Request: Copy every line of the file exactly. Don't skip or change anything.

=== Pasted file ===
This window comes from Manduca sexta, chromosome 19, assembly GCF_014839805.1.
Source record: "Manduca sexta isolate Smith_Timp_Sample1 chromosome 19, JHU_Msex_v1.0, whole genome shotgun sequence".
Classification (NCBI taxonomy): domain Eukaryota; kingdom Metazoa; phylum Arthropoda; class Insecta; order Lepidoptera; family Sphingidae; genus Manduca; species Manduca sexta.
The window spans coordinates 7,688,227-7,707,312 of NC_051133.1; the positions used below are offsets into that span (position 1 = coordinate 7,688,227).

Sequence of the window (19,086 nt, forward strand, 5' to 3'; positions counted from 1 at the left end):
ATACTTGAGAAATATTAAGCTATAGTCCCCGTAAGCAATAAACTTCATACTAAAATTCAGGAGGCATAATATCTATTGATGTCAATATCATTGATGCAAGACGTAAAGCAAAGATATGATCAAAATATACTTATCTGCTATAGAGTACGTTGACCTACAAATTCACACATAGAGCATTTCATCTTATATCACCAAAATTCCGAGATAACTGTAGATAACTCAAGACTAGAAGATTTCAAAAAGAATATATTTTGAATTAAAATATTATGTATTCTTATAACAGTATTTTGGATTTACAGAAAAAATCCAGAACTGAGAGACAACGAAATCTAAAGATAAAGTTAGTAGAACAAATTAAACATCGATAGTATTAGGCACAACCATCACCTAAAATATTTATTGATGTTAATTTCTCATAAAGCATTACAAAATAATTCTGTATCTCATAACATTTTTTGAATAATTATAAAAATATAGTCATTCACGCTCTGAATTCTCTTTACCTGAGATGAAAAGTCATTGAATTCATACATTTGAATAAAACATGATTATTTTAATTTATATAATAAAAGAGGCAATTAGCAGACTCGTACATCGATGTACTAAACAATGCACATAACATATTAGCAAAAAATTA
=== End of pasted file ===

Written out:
This window comes from Manduca sexta, chromosome 19, assembly GCF_014839805.1.
Source record: "Manduca sexta isolate Smith_Timp_Sample1 chromosome 19, JHU_Msex_v1.0, whole genome shotgun sequence".
Classification (NCBI taxonomy): domain Eukaryota; kingdom Metazoa; phylum Arthropoda; class Insecta; order Lepidoptera; family Sphingidae; genus Manduca; species Manduca sexta.
The window spans coordinates 7,688,227-7,707,312 of NC_051133.1; the positions used below are offsets into that span (position 1 = coordinate 7,688,227).

Sequence of the window (19,086 nt, forward strand, 5' to 3'; positions counted from 1 at the left end):
ATACTTGAGAAATATTAAGCTATAGTCCCCGTAAGCAATAAACTTCATACTAAAATTCAGGAGGCATAATATCTATTGATGTCAATATCATTGATGCAAGACGTAAAGCAAAGATATGATCAAAATATACTTATCTGCTATAGAGTACGTTGACCTACAAATTCACACATAGAGCATTTCATCTTATATCACCAAAATTCCGAGATAACTGTAGATAACTCAAGACTAGAAGATTTCAAAAAGAATATATTTTGAATTAAAATATTATGTATTCTTATAACAGTATTTTGGATTTACAGAAAAAATCCAGAACTGAGAGACAACGAAATCTAAAGATAAAGTTAGTAGAACAAATTAAACATCGATAGTATTAGGCACAACCATCACCTAAAATATTTATTGATGTTAATTTCTCATAAAGCATTACAAAATAATTCTGTATCTCATAACATTTTTTGAATAATTATAAAAATATAGTCATTCACGCTCTGAATTCTCTTTACCTGAGATGAAAAGTCATTGAATTCATACATTTGAATAAAACATGATTATTTTAATTTATATAATAAAAGAGGCAATTAGCAGACTCGTACATCGATGTACTAAACAATGCACATAACATATTAGCAAAAAATTA